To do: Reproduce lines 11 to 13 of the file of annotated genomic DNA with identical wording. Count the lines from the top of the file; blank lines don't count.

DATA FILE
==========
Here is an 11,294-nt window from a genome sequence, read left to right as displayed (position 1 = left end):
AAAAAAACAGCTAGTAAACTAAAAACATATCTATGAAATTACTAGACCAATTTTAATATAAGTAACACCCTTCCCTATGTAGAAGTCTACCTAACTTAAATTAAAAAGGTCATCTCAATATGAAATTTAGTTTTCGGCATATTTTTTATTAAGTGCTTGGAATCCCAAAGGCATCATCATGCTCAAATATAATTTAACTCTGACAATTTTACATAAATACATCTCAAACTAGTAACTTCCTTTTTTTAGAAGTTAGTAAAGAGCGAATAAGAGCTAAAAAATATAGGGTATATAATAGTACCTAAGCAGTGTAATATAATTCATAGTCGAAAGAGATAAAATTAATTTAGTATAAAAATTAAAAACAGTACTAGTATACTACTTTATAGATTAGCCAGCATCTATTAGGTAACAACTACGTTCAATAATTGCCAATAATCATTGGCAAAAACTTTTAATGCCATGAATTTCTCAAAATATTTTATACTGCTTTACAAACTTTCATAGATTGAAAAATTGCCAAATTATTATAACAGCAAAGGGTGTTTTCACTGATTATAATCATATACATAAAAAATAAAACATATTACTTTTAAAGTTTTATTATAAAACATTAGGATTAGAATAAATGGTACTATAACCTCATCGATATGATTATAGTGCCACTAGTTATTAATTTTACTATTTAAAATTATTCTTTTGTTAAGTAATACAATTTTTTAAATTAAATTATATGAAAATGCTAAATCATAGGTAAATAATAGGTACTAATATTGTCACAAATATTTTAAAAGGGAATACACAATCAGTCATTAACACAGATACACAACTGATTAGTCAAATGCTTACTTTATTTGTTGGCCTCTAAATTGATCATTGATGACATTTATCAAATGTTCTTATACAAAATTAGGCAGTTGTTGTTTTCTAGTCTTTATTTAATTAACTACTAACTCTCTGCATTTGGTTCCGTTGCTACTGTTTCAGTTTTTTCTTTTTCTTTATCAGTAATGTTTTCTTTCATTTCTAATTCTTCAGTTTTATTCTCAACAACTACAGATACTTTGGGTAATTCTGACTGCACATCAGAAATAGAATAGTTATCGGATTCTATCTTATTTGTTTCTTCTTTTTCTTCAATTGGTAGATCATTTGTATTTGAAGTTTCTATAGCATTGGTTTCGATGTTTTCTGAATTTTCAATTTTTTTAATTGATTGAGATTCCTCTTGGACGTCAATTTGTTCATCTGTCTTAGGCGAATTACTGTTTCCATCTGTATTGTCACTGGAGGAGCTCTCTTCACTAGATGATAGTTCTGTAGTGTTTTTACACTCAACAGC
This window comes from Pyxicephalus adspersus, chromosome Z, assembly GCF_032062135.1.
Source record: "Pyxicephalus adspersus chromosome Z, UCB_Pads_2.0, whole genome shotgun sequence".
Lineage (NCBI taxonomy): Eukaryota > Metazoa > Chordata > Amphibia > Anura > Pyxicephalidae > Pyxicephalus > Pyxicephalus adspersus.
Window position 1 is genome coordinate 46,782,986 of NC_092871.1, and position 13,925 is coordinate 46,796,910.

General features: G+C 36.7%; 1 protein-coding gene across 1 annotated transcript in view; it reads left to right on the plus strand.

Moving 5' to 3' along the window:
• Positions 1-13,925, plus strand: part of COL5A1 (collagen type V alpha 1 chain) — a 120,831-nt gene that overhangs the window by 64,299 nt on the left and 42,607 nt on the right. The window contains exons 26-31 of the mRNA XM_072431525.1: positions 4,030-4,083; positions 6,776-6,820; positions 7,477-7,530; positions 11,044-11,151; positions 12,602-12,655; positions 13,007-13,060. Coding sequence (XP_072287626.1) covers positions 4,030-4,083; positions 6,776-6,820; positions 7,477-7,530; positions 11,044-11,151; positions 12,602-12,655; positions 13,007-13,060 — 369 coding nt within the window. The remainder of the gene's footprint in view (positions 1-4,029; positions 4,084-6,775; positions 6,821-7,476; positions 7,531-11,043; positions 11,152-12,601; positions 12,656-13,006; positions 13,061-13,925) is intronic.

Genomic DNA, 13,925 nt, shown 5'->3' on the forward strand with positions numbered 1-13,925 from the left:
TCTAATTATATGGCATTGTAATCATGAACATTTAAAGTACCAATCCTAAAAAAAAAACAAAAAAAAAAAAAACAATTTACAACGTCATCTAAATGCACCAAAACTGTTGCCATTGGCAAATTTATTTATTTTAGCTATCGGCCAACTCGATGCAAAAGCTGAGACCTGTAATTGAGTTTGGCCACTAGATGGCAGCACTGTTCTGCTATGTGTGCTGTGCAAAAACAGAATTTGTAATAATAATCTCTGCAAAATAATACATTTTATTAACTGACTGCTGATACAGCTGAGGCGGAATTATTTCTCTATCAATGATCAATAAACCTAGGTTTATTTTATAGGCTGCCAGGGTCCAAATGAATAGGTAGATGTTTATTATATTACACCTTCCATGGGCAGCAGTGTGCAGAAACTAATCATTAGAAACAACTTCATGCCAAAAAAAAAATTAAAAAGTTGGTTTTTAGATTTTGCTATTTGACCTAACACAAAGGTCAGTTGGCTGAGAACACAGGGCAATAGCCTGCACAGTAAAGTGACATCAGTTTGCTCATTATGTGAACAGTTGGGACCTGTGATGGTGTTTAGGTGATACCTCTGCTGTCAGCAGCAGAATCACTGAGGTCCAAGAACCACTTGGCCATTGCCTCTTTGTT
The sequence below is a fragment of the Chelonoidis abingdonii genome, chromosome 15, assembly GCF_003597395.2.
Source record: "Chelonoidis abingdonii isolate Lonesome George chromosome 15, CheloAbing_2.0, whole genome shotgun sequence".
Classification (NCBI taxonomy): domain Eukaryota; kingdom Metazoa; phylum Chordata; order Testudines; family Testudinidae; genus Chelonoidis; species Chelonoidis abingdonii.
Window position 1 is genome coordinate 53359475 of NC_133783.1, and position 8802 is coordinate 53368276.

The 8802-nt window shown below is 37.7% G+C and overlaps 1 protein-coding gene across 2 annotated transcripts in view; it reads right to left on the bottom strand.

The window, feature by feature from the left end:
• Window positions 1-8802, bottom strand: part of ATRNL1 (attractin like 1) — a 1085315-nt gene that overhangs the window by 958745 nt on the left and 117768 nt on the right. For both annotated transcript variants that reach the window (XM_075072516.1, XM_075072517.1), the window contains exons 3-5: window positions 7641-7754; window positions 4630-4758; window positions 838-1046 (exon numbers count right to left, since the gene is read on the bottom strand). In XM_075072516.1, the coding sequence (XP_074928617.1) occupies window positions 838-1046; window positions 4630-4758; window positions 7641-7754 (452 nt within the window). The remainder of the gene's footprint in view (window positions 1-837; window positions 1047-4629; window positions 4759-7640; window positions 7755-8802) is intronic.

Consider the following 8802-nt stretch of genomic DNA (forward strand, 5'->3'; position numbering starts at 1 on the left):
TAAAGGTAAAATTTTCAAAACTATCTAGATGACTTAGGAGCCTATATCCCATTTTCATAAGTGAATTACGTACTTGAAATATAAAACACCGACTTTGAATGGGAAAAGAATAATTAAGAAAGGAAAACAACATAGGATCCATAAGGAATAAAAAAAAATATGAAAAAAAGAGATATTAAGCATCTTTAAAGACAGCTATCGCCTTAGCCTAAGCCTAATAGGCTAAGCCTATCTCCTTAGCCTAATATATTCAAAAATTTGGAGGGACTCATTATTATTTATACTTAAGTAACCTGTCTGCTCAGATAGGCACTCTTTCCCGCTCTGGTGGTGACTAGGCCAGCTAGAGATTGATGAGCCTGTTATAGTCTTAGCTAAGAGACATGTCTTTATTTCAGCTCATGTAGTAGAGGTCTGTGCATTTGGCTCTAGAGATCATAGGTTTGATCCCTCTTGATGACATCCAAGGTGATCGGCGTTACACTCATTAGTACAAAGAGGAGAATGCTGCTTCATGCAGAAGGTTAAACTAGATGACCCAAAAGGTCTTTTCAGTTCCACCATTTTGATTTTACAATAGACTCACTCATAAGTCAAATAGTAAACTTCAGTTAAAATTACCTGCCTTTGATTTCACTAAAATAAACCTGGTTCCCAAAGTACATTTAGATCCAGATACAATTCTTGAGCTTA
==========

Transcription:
TCTAATTATATGGCATTGTAATCATGAACATTTAAAGTACCAATCCTAAAAAAAAAACAAAAAAAAAAAAAACAATTTACAACGTCATCTAAATGCACCAAAACTGTTGCCATTGGCAAATTTATTTATTTTAGCTATCGGCCAACTCGATGCAAAAGCTGAGACCTGTAATTGAGTTTGGCCACTAGATGGCAGCACTGTTCTGCTATGTGTGCTGTGCAAAAACAGAATTTGTAATAATAATCTCTGCAAAATAATACATTTTATTAACTGACTGCTGATACAGCTGAGGCGGAATTATTTCTCTATCAATGATCAATAAACCTAGGTTTATTTTATAGGCTGCCAGGGTCCAAATGAATAGGTAGATGTTTATTATATTACACCTTCCATGGGCAGCAGTGTGCAGAAACTAATCATTAGAAACAACTTCATGCCAAAAAAAAAATTAAAAAGTTGGTTTTTAGATTTTGCTATTTGACCTAACACAAAGGTCAGTTGGCTGAGAACACAGGGCAATAGCCTGCACAGTAAAGTGACATCAGTTTGCTCATTATGTGAACAGTTGGGACCTGTGATGGTGTTTAGGTGATACCTCTGCTGTCAGCAGCAGAATCACTGAGGTCCAAGAACCACTTGGCCATTGCCTCTTTGTT
The sequence below is a fragment of the Chelonoidis abingdonii genome, chromosome 15, assembly GCF_003597395.2.
Source record: "Chelonoidis abingdonii isolate Lonesome George chromosome 15, CheloAbing_2.0, whole genome shotgun sequence".